The surgery began at 12:16, and at 4:30, they told us they were closing. Before they began, they thought they might not be able to preserve the pulmonary valve, which would leave him with a backflow of blood into his heart and the possibility of another surgery 10 or 20 years down the road. That would be very problematic for someone from Gabon. Through a transesophageal echo in the OR, they found that the pulmonary valve could be saved. The surgeon said that he was able to close all the holes and that the pressures in the heart chambers were normal.

Afterward, we were able to be with him in ICU. His vital signs were stable, and he woke up sooner than expected. They were able to extubate him around 10:30 p.m. What a joy it was to see his blood-oxygen meter reading 100 percent and to marvel at his pink fingernails, which had been blue just a few hours earlier. Truly a miracle!

Shortly after my return to Bongolo Hospital from home assignment, Claude Alain and his mother arrived for his four-month post-op check-up. I was thrilled to see him run across the compound to greet me. He had gained five pounds and proudly informed me that he could play an entire game of soccer without having to rest or squat to catch his breath. He is once again first in his class at school, despite his brain abscess last year and cardiac surgery this year.

Claude Alain’s future looks bright, and he and his parents give God all the glory. They are thankful for Mayo Clinic and all who gave toward the airfare so they could have this opportunity, as well as for the hundreds of people who prayed for Claude Alain. As we prayed, each step of the way, we saw God open door after door to make this surgery a reality. Upon his return to Gabon, all his friends and family as well as the members of his church marveled at what God had done. Please continue to pray that Claude Alain will follow the Lord all his life and that he will remain healthy.

During the past 18 years, I have been privileged to send five children to the United States for heart surgeries that are not available in Gabon. The visas, airfare and other expenses were paid for by your donations to the Bongolo Heart Send Project, an approved special through the C&MA.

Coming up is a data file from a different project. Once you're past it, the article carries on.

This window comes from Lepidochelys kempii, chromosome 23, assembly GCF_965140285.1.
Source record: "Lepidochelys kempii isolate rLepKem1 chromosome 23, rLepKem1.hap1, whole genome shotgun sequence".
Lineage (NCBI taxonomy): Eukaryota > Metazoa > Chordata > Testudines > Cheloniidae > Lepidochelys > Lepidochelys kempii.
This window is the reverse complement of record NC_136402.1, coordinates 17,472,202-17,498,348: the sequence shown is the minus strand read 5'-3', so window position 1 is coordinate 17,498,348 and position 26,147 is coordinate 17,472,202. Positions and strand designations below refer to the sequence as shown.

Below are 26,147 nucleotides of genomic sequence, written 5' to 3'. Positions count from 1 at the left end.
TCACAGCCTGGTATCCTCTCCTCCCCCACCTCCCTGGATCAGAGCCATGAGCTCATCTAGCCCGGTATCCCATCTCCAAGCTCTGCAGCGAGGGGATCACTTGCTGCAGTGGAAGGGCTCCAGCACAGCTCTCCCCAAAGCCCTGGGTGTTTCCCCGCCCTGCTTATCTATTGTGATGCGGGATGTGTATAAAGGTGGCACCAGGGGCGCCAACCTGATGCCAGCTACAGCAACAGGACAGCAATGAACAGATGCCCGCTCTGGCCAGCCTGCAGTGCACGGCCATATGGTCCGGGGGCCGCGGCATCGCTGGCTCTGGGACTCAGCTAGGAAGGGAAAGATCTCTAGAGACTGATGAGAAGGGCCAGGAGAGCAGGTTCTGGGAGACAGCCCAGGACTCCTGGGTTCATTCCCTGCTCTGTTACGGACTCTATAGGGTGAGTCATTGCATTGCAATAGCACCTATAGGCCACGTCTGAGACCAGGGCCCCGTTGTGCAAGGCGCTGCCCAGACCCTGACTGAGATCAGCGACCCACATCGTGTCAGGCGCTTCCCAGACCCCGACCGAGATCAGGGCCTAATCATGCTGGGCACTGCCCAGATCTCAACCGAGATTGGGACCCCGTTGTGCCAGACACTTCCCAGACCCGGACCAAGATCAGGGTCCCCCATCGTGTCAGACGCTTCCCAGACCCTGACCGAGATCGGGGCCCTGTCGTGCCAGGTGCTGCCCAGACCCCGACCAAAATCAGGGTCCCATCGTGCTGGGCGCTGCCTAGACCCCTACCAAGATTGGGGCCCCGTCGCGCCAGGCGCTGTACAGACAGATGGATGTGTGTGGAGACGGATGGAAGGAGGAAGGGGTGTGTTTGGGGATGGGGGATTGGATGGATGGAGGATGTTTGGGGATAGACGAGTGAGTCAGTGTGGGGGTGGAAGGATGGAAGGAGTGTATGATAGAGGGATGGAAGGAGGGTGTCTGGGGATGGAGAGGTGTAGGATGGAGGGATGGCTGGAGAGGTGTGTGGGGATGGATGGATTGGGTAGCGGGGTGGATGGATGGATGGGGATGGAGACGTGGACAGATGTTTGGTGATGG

Binta and Grace, two little girls who also had cardiac surgery at Mayo Clinic (in 2007 and 2011, respectively), had routine appointments with me as well. Both girls are in perfect health and enjoying school and life without any limitations. These children were suffering and not growing normally before their operations, and they probably would not have survived to adulthood without God opening the doors for them to receive heart surgery. Seeing all three of these children in the first week after my return from home assignment reminded me once again of how privileged I am to be able to serve as a pediatrician with the C&MA.

When I was an MK here in Gabon, I saw many children dying of preventable or treatable diseases such as pneumonia, measles and tetanus, merely because they didn’t have the medications or vaccinations. As a child, I became interested in medicine and had a desire to help people, either as a nurse or a doctor. Initially, I didn’t think I wanted to serve in medical missions and figured I would work and live in the United States when I grew up.

During a week of special chapel meetings at my high school, Ivory Coast Academy, the speaker challenged us about whether we were willing to answer God’s call to go where the need was greatest and the workers were few, even if it wasn’t easy. I felt God calling me to share His love through medical missions, and I said yes. After college, medical school and pediatric residency in Michigan, I returned to Gabon in 1988 and have been working at Bongolo Hospital ever since.

None of this would have been possible without your giving to the Great Commission Fund, which has allowed me to be here for the past quarter of a century, or without your prayer support for the team and the work here at Bongolo Hospital. Thanks to you, these children, as well as many others, have a “future and a hope.”